wp_enqueue_script('my_script', plugins_url('your-plugin-name') .'/my_script.js', array('jquery'), '1.0.0');
wp_localize_script( 'my_script', 'my_unique_name', localize_vars());
?>

WordPress then conveniently adds localization JavaScript immediately before our main script is included. Viewing the page source will reveal:

/* <![CDATA[ */
    my_unique_name = {
        SiteUrl: "http://www.mydomain.com",
        OtherText: "my localized text"
    }
/* ]]> */
</script>
<script type='text/javascript' src='http://www.mydomain.com/wp-content/plugins/my_plugin/my_script.js?ver=1.0.0'></script>

With the localize example, you can use PHP magic to add just about anything to your localization object. Hence, no need to ever embed JavaScript within a PHP file.

Now you can call your localized JavaScript variables from your my_script.js file. Here’s an example of an alert:

alert(my_unique_name.SiteUrl);
alert(my_unique_name.OtherText);

It’s really as easy as that. You can now localize JavaScript strings.

Other Localization Techniques

While the wp_localize_script function does great work, it has one inherent flaw: each localized string is on a new line. For plugins that require a lot of localized strings, the size of the page source can easily balloon to unacceptable levels.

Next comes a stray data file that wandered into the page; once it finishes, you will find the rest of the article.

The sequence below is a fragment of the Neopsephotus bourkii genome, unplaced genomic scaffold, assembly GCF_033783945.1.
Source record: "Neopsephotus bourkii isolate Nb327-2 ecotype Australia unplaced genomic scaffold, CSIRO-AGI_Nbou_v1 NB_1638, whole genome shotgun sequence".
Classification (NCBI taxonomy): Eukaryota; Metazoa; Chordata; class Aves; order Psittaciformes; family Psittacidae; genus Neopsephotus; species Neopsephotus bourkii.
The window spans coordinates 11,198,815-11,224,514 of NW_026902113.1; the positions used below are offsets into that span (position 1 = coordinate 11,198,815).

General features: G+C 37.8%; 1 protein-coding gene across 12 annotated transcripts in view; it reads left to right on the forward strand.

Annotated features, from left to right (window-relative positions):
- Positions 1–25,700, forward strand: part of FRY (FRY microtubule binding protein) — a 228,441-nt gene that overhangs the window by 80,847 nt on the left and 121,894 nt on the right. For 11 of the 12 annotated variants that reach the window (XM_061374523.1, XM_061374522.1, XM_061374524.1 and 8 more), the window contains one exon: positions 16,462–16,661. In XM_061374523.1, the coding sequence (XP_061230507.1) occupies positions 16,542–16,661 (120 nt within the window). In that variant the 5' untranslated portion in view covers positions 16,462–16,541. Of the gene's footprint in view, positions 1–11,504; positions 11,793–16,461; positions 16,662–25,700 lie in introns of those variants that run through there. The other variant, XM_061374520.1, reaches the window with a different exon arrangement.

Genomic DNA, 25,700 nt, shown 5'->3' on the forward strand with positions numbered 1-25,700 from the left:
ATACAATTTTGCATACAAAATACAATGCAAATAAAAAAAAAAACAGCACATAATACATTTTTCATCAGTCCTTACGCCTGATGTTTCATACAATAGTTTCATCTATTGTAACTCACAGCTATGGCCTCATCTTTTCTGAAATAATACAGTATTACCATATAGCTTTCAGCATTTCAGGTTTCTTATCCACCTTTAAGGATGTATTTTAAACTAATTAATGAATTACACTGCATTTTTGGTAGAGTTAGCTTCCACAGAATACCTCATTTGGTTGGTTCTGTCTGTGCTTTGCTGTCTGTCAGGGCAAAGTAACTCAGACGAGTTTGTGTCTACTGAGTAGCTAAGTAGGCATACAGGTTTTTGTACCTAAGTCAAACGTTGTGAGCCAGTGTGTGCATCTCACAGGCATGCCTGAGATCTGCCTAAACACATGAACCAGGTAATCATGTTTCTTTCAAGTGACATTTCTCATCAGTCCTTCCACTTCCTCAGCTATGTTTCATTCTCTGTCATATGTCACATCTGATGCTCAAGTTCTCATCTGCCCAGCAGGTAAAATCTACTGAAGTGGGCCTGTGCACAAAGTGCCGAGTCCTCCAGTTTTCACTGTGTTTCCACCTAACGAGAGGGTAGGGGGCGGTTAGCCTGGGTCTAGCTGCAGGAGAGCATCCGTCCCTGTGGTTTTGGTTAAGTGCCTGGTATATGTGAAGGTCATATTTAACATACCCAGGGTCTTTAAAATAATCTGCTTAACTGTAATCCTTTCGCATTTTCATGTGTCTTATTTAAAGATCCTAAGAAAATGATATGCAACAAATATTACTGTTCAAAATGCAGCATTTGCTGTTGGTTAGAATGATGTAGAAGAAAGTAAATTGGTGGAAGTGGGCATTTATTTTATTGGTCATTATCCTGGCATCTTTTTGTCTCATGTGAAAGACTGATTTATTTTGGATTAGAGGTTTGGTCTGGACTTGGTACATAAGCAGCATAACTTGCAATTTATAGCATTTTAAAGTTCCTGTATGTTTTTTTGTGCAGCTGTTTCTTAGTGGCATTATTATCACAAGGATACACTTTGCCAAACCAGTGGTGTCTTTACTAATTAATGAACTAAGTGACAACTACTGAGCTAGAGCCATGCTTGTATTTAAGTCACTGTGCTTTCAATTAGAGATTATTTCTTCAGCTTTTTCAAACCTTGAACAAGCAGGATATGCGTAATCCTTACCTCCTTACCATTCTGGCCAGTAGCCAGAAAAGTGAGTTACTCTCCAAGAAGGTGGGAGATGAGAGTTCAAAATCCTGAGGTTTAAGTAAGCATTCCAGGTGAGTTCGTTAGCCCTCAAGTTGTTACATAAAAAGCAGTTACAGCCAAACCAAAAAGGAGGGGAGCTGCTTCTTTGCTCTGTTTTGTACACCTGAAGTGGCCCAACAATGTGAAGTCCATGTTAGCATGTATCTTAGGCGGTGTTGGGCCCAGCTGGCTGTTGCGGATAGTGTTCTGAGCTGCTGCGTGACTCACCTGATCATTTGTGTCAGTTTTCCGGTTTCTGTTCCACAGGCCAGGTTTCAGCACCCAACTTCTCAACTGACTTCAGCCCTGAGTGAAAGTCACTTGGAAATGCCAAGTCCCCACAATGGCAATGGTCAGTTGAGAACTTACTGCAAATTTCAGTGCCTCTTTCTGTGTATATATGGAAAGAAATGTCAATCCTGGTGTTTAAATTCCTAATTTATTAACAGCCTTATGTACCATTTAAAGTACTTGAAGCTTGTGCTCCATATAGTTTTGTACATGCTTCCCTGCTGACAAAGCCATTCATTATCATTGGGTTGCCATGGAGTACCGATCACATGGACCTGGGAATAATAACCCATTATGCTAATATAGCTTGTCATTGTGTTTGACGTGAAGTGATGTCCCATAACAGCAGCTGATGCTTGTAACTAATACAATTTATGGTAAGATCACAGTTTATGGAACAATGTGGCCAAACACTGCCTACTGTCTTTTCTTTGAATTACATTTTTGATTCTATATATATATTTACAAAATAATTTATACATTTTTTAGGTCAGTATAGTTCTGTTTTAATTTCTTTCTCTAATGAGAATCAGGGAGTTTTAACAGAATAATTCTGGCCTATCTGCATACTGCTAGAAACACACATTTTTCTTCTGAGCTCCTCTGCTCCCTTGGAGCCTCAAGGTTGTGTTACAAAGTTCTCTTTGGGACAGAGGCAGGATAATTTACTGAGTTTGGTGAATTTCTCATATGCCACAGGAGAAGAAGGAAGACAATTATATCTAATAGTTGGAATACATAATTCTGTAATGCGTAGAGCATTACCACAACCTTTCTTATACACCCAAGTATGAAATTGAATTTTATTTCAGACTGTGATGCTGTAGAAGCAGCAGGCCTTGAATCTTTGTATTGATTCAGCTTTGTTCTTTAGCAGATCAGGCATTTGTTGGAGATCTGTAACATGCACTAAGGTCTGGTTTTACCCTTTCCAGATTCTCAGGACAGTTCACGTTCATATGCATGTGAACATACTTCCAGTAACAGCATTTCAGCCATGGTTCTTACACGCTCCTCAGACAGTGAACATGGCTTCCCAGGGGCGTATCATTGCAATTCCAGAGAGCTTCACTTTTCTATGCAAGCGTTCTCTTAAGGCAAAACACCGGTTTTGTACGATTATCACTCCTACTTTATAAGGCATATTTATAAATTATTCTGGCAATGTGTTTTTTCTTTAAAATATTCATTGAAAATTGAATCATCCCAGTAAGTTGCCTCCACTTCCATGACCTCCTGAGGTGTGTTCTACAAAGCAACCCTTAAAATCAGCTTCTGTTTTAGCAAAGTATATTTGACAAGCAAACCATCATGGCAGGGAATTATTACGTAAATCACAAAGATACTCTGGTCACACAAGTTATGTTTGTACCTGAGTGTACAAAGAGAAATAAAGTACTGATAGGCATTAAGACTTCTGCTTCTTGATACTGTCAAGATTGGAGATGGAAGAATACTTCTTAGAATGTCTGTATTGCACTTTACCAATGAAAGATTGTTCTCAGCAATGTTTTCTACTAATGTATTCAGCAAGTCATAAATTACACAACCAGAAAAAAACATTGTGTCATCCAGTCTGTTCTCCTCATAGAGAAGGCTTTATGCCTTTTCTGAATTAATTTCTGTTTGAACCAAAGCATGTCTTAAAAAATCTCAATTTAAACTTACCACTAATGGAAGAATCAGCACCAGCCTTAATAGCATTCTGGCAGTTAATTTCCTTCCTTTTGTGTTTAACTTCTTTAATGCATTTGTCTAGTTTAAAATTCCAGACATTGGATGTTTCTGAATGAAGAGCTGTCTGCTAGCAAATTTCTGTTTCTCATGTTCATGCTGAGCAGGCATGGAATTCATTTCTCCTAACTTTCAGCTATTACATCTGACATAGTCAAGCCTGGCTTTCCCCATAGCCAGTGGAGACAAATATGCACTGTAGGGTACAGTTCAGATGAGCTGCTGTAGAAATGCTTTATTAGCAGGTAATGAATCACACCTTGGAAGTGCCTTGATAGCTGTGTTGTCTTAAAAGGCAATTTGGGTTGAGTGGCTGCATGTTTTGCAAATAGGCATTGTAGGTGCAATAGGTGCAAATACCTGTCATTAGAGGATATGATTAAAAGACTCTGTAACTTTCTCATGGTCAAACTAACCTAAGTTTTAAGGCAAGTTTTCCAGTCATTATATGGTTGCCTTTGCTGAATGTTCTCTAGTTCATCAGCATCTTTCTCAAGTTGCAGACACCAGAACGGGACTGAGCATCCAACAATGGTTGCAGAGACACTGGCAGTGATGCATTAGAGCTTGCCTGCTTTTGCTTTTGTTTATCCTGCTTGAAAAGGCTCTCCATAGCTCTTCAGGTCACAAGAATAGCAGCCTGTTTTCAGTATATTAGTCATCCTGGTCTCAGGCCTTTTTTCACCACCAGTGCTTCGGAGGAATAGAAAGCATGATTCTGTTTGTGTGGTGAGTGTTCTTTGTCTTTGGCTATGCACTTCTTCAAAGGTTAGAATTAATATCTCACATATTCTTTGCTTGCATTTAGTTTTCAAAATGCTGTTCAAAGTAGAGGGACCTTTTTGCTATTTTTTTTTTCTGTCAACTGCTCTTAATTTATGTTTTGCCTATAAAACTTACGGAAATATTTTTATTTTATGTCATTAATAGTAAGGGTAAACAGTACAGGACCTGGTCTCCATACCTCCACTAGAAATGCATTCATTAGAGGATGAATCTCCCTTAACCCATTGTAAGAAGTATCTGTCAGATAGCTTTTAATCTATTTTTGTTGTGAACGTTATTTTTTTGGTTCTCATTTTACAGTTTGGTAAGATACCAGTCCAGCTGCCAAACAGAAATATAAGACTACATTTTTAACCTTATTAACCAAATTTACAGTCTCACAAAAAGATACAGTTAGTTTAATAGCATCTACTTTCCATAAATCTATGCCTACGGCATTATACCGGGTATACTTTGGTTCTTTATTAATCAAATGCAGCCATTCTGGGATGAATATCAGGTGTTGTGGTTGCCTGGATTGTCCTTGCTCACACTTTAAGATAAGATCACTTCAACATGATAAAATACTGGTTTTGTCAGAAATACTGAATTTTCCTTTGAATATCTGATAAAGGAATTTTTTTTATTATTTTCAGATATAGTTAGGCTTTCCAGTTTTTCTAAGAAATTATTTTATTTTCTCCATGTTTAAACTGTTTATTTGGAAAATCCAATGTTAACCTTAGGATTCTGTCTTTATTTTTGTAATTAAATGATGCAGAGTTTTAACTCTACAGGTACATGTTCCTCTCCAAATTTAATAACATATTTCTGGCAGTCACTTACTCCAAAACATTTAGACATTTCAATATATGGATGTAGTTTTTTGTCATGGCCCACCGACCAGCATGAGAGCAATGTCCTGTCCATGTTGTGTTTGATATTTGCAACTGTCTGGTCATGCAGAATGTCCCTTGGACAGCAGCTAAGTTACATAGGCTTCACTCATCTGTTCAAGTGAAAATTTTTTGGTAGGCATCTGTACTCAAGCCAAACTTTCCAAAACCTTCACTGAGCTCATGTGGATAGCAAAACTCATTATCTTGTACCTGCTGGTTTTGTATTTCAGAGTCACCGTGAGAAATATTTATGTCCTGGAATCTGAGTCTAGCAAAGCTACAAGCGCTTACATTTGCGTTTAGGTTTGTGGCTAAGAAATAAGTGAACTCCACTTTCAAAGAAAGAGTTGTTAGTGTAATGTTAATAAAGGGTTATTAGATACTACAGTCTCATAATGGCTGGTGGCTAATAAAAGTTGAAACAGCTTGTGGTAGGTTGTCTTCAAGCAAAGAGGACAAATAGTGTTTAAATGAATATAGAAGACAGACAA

To remedy this, we can use two additional localization techniques: one uses JSON, and the other is a custom function.

The JSON Technique

The JSON Technique uses WordPress’ built-in JSON class in order to parse our localized variables.

We would use the same localize_vars function, but would modify the way we queue our scripts.

First, let’s create a helper function that will instantiate the JSON class and spit out our localized variables to screen.

<?php
function js_localize($name, $vars) {
    ?>
    <script type='text/javascript'>
    /* <![CDATA[ */
    var <?php echo $name; ?> = 
    <?php 
    require_once(ABSPATH . '/wp-includes/class-json.php');
        $wp_json = new Services_JSON();
        echo stripslashes($wp_json->encodeUnsafe($vars)); 
    ?>;
    /* ]]> */
    </script>
<?php
}
?>

The js_localize function takes in a $name (our object name) and an array of our localized variables ($vars).

The function then instantiates the JSON class and encodes the variables for output.

Here’s how the code would look when queueing up your scripts:

<?php 
js_localize('my_unique_name', localize_vars());
wp_enqueue_script('my_script', plugins_url('your-plugin-name') . '/my_script.js', array('jquery'), '1.0.0');
?>

Please note that the js_localize function is run before the script is queued.